Saturday, March 22, 2014
The Norman Chronicles: Neck and Neck
They're unofficially called "butcher's cuts," those not-so-frequently-seen-in-meat-cases pieces of lamb, beef or pork. Because they aren't big, gorgeous hunks of flesh, they were harder to sell and ended up going home with the butchers to feed their families, knowing as they did that these "off cuts" were often more flavorful than their more well-known compadres. Flank steak and hanger steak used to belong to that category until the beef association started promoting them, and now they'll often cost as much as steaks.
A cut that hasn't yet been popularized and, with any luck, will remain in the cheap-but-delicious category is lamb neck. This two-or-so-pound piece of meat is perfect for braising low and slow until the flesh is melting off the bone, and has enough heft flavor-wise to stand up to the richly flavorful Provençal-style sauce below. You can get one by ordering it from your favorite butcher or market that carries lamb, though it might mean the butcher's family will have to figure out something else for dinner.
Braised Lamb Neck Provençal
2 Tbsp. olive oil
1 lamb neck, about 2 lbs.
1 onion, chopped
3 cloves garlic, smashed
3 c. roasted tomatoes, chopped
1 c. dry white wine, such as sauvignon blanc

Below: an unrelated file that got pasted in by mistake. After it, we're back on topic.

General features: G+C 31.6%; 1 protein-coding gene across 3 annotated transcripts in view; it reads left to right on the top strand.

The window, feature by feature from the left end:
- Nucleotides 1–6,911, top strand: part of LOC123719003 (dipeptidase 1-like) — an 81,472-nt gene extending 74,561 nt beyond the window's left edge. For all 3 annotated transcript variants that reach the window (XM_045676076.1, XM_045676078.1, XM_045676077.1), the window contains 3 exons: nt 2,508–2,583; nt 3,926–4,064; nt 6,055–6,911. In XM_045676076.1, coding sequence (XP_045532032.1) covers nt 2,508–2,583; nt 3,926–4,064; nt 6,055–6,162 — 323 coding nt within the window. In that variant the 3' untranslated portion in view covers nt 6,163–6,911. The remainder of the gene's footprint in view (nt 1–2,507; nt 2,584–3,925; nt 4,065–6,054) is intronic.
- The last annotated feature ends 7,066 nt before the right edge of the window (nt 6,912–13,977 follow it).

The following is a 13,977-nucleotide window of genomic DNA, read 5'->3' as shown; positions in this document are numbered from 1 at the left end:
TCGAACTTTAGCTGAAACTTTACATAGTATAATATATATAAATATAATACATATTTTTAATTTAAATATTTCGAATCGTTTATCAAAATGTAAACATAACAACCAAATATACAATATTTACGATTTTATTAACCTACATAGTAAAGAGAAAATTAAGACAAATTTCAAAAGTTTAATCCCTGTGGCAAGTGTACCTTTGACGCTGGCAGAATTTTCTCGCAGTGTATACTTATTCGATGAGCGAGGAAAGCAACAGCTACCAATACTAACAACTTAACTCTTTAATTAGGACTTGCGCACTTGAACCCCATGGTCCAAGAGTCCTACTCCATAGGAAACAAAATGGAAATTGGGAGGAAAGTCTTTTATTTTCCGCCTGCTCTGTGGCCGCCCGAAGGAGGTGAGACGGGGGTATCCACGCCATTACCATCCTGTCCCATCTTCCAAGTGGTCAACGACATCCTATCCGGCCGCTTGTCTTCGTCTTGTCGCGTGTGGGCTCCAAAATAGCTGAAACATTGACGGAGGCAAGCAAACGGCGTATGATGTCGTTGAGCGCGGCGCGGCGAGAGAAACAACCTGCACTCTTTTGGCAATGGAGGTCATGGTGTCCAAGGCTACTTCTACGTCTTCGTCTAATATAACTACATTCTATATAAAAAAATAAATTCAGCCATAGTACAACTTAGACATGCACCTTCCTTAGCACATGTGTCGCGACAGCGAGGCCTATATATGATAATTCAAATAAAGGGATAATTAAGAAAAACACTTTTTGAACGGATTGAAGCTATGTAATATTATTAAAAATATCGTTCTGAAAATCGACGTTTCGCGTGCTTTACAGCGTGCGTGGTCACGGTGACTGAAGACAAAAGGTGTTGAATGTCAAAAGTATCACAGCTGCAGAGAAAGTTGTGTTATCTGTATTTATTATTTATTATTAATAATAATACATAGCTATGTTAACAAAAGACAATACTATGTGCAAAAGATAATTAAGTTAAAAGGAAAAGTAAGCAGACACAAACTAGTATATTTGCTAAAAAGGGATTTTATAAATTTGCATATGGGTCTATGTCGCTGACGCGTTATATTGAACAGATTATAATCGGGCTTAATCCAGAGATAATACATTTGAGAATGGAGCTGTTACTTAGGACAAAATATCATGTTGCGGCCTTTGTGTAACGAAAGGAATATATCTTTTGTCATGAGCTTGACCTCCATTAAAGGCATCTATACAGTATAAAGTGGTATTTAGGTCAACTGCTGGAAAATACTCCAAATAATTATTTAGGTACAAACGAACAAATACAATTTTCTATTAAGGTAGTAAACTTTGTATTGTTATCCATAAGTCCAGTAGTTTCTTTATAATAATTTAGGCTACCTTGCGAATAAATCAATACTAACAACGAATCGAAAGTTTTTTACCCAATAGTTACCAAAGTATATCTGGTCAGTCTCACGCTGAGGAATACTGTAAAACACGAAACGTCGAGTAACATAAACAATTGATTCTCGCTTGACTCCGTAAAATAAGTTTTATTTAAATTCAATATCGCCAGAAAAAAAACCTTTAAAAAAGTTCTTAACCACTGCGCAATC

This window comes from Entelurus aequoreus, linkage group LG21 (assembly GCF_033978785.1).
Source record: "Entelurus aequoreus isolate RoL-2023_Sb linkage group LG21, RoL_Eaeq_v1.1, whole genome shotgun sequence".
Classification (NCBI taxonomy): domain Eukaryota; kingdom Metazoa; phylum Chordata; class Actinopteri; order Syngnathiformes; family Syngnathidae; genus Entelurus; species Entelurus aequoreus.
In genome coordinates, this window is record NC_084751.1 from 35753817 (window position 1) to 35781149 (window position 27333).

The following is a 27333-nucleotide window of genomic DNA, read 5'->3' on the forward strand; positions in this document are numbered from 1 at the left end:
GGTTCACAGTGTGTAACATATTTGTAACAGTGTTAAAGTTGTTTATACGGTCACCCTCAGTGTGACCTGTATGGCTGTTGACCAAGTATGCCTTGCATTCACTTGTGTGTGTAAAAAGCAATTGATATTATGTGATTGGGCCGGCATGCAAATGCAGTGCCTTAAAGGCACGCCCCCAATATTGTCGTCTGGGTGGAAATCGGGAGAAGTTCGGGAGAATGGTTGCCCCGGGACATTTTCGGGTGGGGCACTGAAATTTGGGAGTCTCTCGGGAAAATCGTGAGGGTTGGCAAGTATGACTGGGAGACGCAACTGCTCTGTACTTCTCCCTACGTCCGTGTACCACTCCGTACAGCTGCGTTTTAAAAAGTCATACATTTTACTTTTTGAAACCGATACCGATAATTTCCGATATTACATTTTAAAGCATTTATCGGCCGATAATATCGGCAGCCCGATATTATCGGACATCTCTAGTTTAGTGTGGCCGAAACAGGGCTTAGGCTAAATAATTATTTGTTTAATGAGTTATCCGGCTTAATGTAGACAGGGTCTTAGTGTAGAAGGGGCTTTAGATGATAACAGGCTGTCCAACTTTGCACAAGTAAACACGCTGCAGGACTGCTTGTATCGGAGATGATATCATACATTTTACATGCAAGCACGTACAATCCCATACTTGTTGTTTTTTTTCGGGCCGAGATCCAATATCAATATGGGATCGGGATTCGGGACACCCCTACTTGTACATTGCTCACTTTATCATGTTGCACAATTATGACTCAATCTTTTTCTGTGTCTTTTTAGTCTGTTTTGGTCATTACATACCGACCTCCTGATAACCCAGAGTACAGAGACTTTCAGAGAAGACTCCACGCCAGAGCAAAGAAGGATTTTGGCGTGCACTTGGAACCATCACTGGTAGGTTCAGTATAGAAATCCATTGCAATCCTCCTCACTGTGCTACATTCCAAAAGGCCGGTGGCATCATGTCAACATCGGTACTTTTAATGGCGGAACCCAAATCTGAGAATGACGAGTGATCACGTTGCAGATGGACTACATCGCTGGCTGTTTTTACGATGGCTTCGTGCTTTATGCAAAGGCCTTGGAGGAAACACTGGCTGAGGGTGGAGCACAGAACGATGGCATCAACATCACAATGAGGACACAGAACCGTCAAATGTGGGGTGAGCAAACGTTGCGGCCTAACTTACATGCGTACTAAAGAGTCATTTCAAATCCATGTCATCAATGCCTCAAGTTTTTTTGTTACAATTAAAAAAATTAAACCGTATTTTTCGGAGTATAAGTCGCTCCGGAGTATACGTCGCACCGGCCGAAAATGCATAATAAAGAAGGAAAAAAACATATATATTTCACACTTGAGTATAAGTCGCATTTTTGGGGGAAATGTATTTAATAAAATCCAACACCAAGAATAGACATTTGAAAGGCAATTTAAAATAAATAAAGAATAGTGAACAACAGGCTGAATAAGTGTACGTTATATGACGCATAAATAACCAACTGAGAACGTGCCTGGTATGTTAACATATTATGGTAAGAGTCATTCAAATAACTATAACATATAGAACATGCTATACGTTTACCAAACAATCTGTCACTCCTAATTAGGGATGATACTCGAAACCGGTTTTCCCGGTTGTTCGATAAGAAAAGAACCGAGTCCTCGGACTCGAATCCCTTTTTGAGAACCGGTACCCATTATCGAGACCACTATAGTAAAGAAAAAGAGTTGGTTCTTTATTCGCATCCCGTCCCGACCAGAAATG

Zest of 1 lemon
1/8 tsp. saffron
1 tsp. salt
2 bay leaves
1/2 c. pitted oil-cured black olives or green olives, sliced*
2 lemons, cut in wedges
Preheat oven to 325°.
Heat oil in Dutch oven over medium-high heat. Brown neck on all sides. While lamb browns, put saffron and salt in mortar and pestle and grind until saffron is broken down. Remove browned neck to platter. Add onion and garlic to pan and sauté till translucent, scraping up browned bits of lamb. Add tomatoes, wine, lemon zest, saffron-salt mixture and bay leaves to pan and stir, then return lamb neck to pan. Cover pan with parchment paper and lid and braise in the oven for 2 1/2 hrs., turning the neck every 45 min. or so.
Add chopped olives and lemons to pan and continue cooking another 45 min. until meat is falling off the bone. Serve over polenta.
* I used Spanish anchovy-stuffed olives, which added that touch of umami from the anchovies. Yum!
Read the other posts in The Norman Chronicles: Getting to Shepherd's Pie, Braising Saddles and Shanks and Hearts.